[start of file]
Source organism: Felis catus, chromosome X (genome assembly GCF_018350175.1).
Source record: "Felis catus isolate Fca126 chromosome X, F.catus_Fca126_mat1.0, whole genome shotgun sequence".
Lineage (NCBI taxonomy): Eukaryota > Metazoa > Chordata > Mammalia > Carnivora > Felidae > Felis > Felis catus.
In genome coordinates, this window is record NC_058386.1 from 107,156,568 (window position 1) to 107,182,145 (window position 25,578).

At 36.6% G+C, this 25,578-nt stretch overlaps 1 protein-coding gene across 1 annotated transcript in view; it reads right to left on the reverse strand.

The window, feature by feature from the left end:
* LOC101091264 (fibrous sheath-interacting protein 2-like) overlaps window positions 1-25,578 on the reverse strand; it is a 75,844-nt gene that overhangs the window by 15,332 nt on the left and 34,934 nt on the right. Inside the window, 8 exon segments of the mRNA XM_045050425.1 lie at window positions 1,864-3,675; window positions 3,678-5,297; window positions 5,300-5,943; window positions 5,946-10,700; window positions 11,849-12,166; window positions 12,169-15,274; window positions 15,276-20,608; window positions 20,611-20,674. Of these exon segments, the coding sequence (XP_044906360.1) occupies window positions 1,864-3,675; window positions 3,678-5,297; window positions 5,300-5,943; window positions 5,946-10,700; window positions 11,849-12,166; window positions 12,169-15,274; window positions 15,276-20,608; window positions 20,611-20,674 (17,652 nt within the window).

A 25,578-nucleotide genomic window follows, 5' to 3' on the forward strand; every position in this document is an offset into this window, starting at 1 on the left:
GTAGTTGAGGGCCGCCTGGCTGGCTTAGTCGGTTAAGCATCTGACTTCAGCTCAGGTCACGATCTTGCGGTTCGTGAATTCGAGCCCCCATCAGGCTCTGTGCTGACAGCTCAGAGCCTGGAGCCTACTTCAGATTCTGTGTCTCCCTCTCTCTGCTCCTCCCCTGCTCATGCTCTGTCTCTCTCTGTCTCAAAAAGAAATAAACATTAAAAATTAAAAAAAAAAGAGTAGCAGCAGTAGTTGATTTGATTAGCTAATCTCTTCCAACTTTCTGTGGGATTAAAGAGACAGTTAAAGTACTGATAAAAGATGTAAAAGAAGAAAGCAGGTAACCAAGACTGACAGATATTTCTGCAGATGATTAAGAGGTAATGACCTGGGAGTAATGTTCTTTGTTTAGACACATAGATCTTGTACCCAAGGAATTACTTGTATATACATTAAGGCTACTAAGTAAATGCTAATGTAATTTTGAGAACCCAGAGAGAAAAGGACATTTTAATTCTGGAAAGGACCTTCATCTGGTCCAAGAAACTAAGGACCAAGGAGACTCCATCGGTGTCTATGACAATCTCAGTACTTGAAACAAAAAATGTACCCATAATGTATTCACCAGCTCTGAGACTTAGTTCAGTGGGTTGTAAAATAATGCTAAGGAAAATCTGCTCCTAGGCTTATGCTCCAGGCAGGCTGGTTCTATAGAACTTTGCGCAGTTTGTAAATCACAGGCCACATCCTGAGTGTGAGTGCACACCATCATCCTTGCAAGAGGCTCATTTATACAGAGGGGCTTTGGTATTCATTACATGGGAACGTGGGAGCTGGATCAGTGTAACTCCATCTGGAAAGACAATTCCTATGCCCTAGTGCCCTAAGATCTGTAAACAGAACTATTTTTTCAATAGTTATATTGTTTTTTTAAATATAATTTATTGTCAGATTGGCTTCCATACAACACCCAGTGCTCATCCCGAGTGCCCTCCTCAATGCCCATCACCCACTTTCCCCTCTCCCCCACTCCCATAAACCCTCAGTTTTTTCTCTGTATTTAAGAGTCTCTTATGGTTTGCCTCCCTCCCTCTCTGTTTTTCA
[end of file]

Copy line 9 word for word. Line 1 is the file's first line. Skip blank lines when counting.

GTAGTTGAGGGCCGCCTGGCTGGCTTAGTCGGTTAAGCATCTGACTTCAGCTCAGGTCACGATCTTGCGGTTCGTGAATTCGAGCCCCCATCAGGCTCTGTGCTGACAGCTCAGAGCCTGGAGCCTACTTCAGATTCTGTGTCTCCCTCTCTCTGCTCCTCCCCTGCTCATGCTCTGTCTCTCTCTGTCTCAAAAAGAAATAAACATTAAAAATTAAAAAAAAAAGAGTAGCAGCAGTAGTTGATTTGATTAGCTAATCTCTTCCAACTTTCTGTGGGATTAAAGAGACAGTTAAAGTACTGATAAAAGATGTAAAAGAAGAAAGCAGGTAACCAAGACTGACAGATATTTCTGCAGATGATTAAGAGGTAATGACCTGGGAGTAATGTTCTTTGTTTAGACACATAGATCTTGTACCCAAGGAATTACTTGTATATACATTAAGGCTACTAAGTAAATGCTAATGTAATTTTGAGAACCCAGAGAGAAAAGGACATTTTAATTCTGGAAAGGACCTTCATCTGGTCCAAGAAACTAAGGACCAAGGAGACTCCATCGGTGTCTATGACAATCTCAGTACTTGAAACAAAAAATGTACCCATAATGTATTCACCAGCTCTGAGACTTAGTTCAGTGGGTTGTAAAATAATGCTAAGGAAAATCTGCTCCTAGGCTTATGCTCCAGGCAGGCTGGTTCTATAGAACTTTGCGCAGTTTGTAAATCACAGGCCACATCCTGAGTGTGAGTGCACACCATCATCCTTGCAAGAGGCTCATTTATACAGAGGGGCTTTGGTATTCATTACATGGGAACGTGGGAGCTGGATCAGTGTAACTCCATCTGGAAAGACAATTCCTATGCCCTAGTGCCCTAAGATCTGTAAACAGAACTATTTTTTCAATAGTTATATTGTTTTTTTAAATATAATTTATTGTCAGATTGGCTTCCATACAACACCCAGTGCTCATCCCGAGTGCCCTCCTCAATGCCCATCACCCACTTTCCCCTCTCCCCCACTCCCATAAACCCTCAGTTTTTTCTCTGTATTTAAGAGTCTCTTATGGTTTGCCTCCCTCCCTCTCTGTTTTTCA